The Office of the Chief Economist produces original research papers on a broad range of topics relevant to the CFTC’s mandate to foster open, transparent, competitive, and financially sound markets in U.S. futures, option on futures, and U.S. swaps markets. In this role, the papers are written, in part, to inform the public on derivatives market issues and can be freely accessed below. They are commonly presented at academic conferences, universities, government agencies, and other research settings. The papers help inform the agency’s policy and regulatory work, and many are published in peer-review journals and other scholarly outlets.
The analyses and conclusions expressed in the papers are those of the authors and do not reflect the views of other members of the Office of Chief Economist, other Commission staff or the Commission itself.
Richard Haynes, John Roberts, Rajiv Sharma, Bruce Tuckman
The paper argues that notional amount, a commonly used measure of the size of derivatives markets, does not accurately represent the amount of risk transfer in interest rate swap markets. The paper then introduces a novel metric, Entity-Netted Notionals (ENNs), as a superior measure of market size.
ENNs are the sum of all net long (or short) swaps exposures, expressed in 5-year equivalents, where netting is calculated within each counterparty pair and currency.
As measured by ENNs, the U.S. regulated swaps market is approximately $15 trillion in size, significantly lower than the notional amount of $179 trillion. This $15 trillion exposure is comparable in size to many other fixed income markets, like corporate bonds at $12 trillion or U.S. Treasuries at $16 trillion.
Market participants argue that the recent leverage ratio has become the binding constraint for certain, often low-risk derivatives businesses, such as client clearing.
We examine the potential effect of the Basel III leverage ratio on cleared equity futures options, products where the leverage ratio demands particularly high capital relative to risk.
We find that the clearing of equity options has shifted from firms subject to higher leverage requirements (e.g., US GSIB banks) to those subject to a lower requirement (e.g., banking affiliate of EU firms and non-banks).
We find that the shift in market shares is most evident in low-delta options, which have relatively small risk for a given notional amount, and is absent in US Treasury futures options, which are subject to a lower requirement.
The paper compares cleared margin to hypothetical uncleared margin generated by ISDA SIMM on interest rate swap portfolios currently cleared at two DCOs. First the market risk measure is examined, and then the overall initial margin figure with add-on charges included.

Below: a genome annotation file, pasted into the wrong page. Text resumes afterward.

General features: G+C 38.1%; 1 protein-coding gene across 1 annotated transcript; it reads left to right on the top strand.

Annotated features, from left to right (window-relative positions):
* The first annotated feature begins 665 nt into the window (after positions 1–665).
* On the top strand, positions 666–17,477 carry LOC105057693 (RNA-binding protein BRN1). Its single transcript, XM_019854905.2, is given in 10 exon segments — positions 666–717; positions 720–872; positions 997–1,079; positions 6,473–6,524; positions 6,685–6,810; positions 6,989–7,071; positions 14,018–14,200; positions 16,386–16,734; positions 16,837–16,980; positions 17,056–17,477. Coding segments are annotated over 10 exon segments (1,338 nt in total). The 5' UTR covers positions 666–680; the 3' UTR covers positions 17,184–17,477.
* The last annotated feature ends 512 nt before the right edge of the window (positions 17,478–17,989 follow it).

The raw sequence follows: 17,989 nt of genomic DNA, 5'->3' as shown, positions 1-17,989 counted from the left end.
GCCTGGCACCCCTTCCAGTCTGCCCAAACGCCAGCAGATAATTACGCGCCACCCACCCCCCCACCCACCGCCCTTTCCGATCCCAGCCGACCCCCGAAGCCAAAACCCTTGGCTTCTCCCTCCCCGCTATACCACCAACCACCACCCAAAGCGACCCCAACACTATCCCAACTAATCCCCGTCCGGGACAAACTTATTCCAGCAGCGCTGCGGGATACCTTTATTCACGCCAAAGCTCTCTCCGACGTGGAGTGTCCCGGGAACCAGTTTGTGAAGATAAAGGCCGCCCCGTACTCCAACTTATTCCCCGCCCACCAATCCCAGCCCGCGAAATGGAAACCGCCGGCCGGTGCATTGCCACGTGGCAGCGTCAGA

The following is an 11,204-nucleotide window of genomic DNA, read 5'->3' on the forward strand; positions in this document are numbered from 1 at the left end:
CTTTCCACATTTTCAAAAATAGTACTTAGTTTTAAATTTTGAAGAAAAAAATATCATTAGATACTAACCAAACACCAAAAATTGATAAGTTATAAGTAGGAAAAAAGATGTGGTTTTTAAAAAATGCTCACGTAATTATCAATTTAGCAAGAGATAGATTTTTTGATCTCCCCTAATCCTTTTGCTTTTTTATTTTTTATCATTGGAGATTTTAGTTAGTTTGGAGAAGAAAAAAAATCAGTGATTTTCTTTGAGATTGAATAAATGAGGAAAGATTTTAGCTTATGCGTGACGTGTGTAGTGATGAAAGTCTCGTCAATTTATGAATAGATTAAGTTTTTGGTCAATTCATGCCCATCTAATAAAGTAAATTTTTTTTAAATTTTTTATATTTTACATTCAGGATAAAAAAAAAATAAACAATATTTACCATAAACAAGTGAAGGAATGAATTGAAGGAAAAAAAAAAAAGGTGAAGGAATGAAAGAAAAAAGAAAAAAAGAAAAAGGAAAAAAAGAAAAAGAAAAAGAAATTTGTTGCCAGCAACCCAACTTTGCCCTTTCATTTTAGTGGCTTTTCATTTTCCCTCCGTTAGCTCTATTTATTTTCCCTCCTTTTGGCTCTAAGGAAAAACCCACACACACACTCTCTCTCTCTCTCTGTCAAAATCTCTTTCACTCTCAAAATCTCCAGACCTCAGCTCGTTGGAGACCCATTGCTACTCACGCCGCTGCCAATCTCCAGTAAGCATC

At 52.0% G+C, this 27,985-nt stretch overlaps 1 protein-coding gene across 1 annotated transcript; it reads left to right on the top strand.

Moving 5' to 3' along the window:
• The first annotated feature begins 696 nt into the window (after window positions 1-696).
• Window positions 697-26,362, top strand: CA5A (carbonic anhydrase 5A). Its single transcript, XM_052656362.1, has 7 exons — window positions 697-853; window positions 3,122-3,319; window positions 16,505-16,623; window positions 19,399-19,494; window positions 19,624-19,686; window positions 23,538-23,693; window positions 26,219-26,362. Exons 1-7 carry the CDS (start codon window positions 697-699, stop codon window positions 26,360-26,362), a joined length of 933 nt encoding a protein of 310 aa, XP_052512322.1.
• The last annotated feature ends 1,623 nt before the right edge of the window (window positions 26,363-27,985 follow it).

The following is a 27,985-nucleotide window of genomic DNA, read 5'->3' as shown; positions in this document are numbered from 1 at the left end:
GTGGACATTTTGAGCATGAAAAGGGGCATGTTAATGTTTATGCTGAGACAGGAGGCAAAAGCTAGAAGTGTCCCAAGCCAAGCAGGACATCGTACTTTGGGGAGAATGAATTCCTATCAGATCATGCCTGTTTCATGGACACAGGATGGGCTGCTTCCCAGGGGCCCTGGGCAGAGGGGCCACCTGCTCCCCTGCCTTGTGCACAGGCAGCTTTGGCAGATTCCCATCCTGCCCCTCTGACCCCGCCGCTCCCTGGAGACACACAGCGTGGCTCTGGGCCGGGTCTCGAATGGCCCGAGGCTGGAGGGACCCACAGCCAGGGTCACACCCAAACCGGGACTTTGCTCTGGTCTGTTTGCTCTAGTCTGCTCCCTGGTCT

The ten-day value-at-risk as calculated by SIMM is not necessarily higher than the five-day DCO measure. The relative measures are dependent on portfolio composition, which in turn points to key model assumptions.
Once non-market charges are included, the cleared initial margin requirements are much closer to the equivalent uncleared figures. This may be explained by a difference in the treatment of liquidity and concentration risk across the two models. The SIMM framework extends the holding period to account for large-position liquidation risk, whereas the DCO models calculate simultaneous market and liquidity costs throughout the five-day period.
The paper analyzes the effect of transaction networks on the liquidity of credit index swaps.
It finds that transaction costs fall in cases when customers trade with a larger number of dealers and when they trade with the most active dealers.
The paper also summarizes a few other recent credit index trends, including possible liquidity improvement like daily volume increases and reduced price impacts. In possible contrast we do see slight trade size decreases for some contracts.
Agostino Capponi, W. Allen Cheng, Stefano Giglio, Richard Haynes
The paper tests whether initial margin held at a clearinghouse against credit swap positions can be estimated using a traditional VaR measure.
This analysis finds that VaR is often not a good proxy for actual initial margin levels, with collected margin often far higher than would be implied by the VaR calculation. Other proxies which more highly weight extreme events are found to better align with empirical margin.
The paper also tests how certain financial frictions, like funding costs and market-level volatility, translate into changes in margin requirements.